According to the Polish Central Statistical Office, workers employed in the form of telework represent around two percent of the total number of employed persons who have the status of employee3. Since the survey was conducted among firms employing at least 9 workers, the actual number of teleworkers can be slightly higher. Moreover, it should be noted that around nine percent of working people in Poland carry out work under civil law contracts. Research conducted in 2006, based on sample of 1000 companies, indicates that 57 percent of people who carry out work outside the employer's premises, using information technology, do this job under civil law contracts i.e. Under commission contracts, contracts for a specific task or self-employment contracts4. Meanwhile, in the light of Polish law, which came into force in 2007, only persons who carry out work under an employment contract are recognized as telework-
ers. Finally, it should be added that according to employers" organisation, some employers use the form of telework informally.
Based on employers opinion it can be argued that low rate of employment in the form of telework stems mainly from Polish regulations. Bureaucratic procedure of determining conditions of telework discourages employers from employing in the form of telework. Even a possibility of taking a grant for creating telework jobs does not encourage employers to employ in the form of telework. The Ministry of Labour and Social Policy data shows that only two persons in 2014 and six persons in 2015 took employment within the grant for creating telework jobs5. Meanwhile, the results of the Polish Agency for Enterprise Development studies, conducted in 2010, indicate that 11,2 percent of Polish employees declared an interest in telework and 36, 6 percent would like to work in a mixed system, i.e., to carry out work partly on the employer's premises and partly in the form of telework6.
Article 675 § 1of the L.C. Defines telework as work regularly performed away from the employer's premises on a regular basis, using information technologies in the meaning of the applicable provisions on services provided electronically. According to Art. 675 § 2 of the L.C., a teleworker is a person who performs work in a manner specified in art. 67 § 1 of the Labour Code and communicates the results of his work to the employer, especially by electronic means7.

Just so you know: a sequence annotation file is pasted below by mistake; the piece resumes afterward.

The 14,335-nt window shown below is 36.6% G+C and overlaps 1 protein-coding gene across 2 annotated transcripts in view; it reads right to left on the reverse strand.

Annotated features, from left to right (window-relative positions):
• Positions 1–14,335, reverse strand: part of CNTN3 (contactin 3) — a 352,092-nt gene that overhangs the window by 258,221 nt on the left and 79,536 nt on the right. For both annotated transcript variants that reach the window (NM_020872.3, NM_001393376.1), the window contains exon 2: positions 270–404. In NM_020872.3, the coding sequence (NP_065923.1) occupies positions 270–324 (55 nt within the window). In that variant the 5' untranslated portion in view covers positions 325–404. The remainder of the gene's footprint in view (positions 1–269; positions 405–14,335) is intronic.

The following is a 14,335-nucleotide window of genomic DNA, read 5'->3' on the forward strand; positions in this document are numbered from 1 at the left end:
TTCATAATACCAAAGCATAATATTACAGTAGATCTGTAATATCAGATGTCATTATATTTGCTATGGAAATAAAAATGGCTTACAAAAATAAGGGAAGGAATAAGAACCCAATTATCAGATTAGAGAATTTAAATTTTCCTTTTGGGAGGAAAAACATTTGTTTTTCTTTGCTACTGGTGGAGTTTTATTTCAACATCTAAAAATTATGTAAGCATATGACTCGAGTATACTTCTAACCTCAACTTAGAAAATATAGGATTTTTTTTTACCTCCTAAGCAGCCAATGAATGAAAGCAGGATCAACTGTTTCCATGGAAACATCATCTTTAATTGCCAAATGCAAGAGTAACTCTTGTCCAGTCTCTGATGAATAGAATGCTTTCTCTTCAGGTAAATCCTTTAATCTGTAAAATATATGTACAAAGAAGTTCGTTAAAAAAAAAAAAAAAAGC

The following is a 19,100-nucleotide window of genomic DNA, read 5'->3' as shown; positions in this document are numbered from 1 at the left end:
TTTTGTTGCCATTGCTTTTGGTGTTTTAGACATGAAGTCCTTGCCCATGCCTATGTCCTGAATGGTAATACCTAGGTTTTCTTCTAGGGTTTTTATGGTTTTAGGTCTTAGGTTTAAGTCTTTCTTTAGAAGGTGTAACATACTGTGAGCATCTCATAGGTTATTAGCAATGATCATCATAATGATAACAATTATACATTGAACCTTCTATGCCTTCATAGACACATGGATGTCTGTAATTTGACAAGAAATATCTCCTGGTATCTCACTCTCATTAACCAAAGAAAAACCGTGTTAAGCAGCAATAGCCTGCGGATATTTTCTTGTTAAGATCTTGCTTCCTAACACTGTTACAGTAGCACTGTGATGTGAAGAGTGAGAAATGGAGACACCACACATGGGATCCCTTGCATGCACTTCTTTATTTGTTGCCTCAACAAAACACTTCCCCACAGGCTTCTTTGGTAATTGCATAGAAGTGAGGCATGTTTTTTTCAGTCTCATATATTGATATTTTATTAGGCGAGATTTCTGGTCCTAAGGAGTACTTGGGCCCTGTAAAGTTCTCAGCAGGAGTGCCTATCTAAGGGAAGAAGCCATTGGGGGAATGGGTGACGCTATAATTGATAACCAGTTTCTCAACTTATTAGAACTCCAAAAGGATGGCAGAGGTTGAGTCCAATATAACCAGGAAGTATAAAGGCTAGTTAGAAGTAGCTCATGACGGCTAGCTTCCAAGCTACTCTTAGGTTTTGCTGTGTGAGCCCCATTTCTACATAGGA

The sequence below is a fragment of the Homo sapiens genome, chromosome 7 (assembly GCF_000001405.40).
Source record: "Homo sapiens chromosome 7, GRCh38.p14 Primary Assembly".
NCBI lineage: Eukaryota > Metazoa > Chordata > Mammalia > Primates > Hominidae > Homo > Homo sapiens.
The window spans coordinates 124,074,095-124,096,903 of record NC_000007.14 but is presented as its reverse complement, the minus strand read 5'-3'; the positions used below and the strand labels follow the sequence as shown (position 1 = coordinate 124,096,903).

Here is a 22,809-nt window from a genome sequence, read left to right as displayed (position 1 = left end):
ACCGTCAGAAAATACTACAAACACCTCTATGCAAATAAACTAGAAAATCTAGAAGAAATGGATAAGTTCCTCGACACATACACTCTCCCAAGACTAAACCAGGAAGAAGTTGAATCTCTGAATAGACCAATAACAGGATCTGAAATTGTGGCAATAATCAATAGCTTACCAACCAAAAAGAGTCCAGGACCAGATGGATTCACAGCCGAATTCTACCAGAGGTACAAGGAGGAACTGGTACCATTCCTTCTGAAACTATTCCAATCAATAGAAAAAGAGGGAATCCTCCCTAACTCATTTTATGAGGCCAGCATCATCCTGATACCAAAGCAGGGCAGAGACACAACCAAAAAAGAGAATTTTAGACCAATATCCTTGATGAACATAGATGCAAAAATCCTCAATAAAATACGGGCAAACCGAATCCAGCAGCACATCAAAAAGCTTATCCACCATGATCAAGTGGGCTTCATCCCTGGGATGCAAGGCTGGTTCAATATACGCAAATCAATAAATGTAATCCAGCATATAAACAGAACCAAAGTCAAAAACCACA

Similarly, as the European Agreement, the Polish Labour Code distinguishes between the definition of telework and teleworker. However, in contrast to the approach adopted by the European social partners, Polish definitions have been formulated differently. According to Art. 2 of the European Agreement, a teleworker is any person carrying out telework as defined in this document. Meanwhile the above mentioned Art. 675 § 2of the L.C. Additionally indicates that a teleworker communicates the effect of work to an employer, especially by electronic means8. The reading of Art.675 § 2 of the L.C. Raises a
question on a definition of telework. Most authors take the view that the definition of telework includes the elements indicated in Art. 675 § 1 of the L.C. I.e. Performing work outside the employer's premises, on a regular basis and using information and communication technologies9. However, there is a view that the additional element of the definition of telework is "presenting the effects of telework to an employer"10. It can be argued that there are two separate definitions of telework and a teleworker in the Polish Labour Code. The first argument for such an opinion is a clear seperation between telework and teleworker - these terms are defined in a single article, but in separate editorial units. The second argument is the construction of both definitions. Article 675 § 1 of the L.C. Characterizes the process of performing telework where the regular basis of performing work away from the employer's premises and communication between an employer and an employee are emphasized. Article 675 § 2 of the L.C. Defining a tel-eworker puts emphasis on presenting the results of work to an employer. It should be noted that the phrase whereby a teleworker is a person who "communicates the results of his/her work to an employer, especially by electronic means" indicates that the legislator allows to transferthe result of work also by other means.